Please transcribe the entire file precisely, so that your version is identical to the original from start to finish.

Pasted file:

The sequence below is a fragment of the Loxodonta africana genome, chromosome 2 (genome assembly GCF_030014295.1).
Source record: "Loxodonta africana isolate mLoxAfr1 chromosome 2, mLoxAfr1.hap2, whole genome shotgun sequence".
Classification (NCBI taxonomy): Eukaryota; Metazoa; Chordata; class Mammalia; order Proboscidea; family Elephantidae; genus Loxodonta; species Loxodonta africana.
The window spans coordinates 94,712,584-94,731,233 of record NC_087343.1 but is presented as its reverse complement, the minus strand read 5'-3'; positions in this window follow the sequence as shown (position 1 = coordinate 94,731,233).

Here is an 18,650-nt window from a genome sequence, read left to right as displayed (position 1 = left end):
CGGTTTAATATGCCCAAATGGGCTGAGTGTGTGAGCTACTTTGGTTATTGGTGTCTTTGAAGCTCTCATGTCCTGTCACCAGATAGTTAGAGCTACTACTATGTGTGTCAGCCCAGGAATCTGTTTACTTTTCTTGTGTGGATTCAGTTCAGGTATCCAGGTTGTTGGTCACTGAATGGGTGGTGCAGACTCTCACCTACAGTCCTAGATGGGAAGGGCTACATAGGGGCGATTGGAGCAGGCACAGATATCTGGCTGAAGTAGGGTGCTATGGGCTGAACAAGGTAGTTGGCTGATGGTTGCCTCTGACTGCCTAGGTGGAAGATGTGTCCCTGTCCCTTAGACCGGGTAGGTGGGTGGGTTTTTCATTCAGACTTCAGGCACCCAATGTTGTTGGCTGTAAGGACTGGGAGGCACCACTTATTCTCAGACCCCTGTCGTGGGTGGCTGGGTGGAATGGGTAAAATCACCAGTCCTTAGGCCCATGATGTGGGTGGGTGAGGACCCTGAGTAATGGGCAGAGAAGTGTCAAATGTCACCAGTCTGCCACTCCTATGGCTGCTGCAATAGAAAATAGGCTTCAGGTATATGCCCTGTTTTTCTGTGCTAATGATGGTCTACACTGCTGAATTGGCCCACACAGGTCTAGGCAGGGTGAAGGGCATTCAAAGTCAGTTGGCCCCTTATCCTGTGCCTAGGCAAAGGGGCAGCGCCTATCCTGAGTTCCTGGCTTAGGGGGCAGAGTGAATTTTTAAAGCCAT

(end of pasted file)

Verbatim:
The sequence below is a fragment of the Loxodonta africana genome, chromosome 2 (genome assembly GCF_030014295.1).
Source record: "Loxodonta africana isolate mLoxAfr1 chromosome 2, mLoxAfr1.hap2, whole genome shotgun sequence".
Classification (NCBI taxonomy): Eukaryota; Metazoa; Chordata; class Mammalia; order Proboscidea; family Elephantidae; genus Loxodonta; species Loxodonta africana.
The window spans coordinates 94,712,584-94,731,233 of record NC_087343.1 but is presented as its reverse complement, the minus strand read 5'-3'; positions in this window follow the sequence as shown (position 1 = coordinate 94,731,233).

Here is an 18,650-nt window from a genome sequence, read left to right as displayed (position 1 = left end):
CGGTTTAATATGCCCAAATGGGCTGAGTGTGTGAGCTACTTTGGTTATTGGTGTCTTTGAAGCTCTCATGTCCTGTCACCAGATAGTTAGAGCTACTACTATGTGTGTCAGCCCAGGAATCTGTTTACTTTTCTTGTGTGGATTCAGTTCAGGTATCCAGGTTGTTGGTCACTGAATGGGTGGTGCAGACTCTCACCTACAGTCCTAGATGGGAAGGGCTACATAGGGGCGATTGGAGCAGGCACAGATATCTGGCTGAAGTAGGGTGCTATGGGCTGAACAAGGTAGTTGGCTGATGGTTGCCTCTGACTGCCTAGGTGGAAGATGTGTCCCTGTCCCTTAGACCGGGTAGGTGGGTGGGTTTTTCATTCAGACTTCAGGCACCCAATGTTGTTGGCTGTAAGGACTGGGAGGCACCACTTATTCTCAGACCCCTGTCGTGGGTGGCTGGGTGGAATGGGTAAAATCACCAGTCCTTAGGCCCATGATGTGGGTGGGTGAGGACCCTGAGTAATGGGCAGAGAAGTGTCAAATGTCACCAGTCTGCCACTCCTATGGCTGCTGCAATAGAAAATAGGCTTCAGGTATATGCCCTGTTTTTCTGTGCTAATGATGGTCTACACTGCTGAATTGGCCCACACAGGTCTAGGCAGGGTGAAGGGCATTCAAAGTCAGTTGGCCCCTTATCCTGTGCCTAGGCAAAGGGGCAGCGCCTATCCTGAGTTCCTGGCTTAGGGGGCAGAGTGAATTTTTAAAGCCAT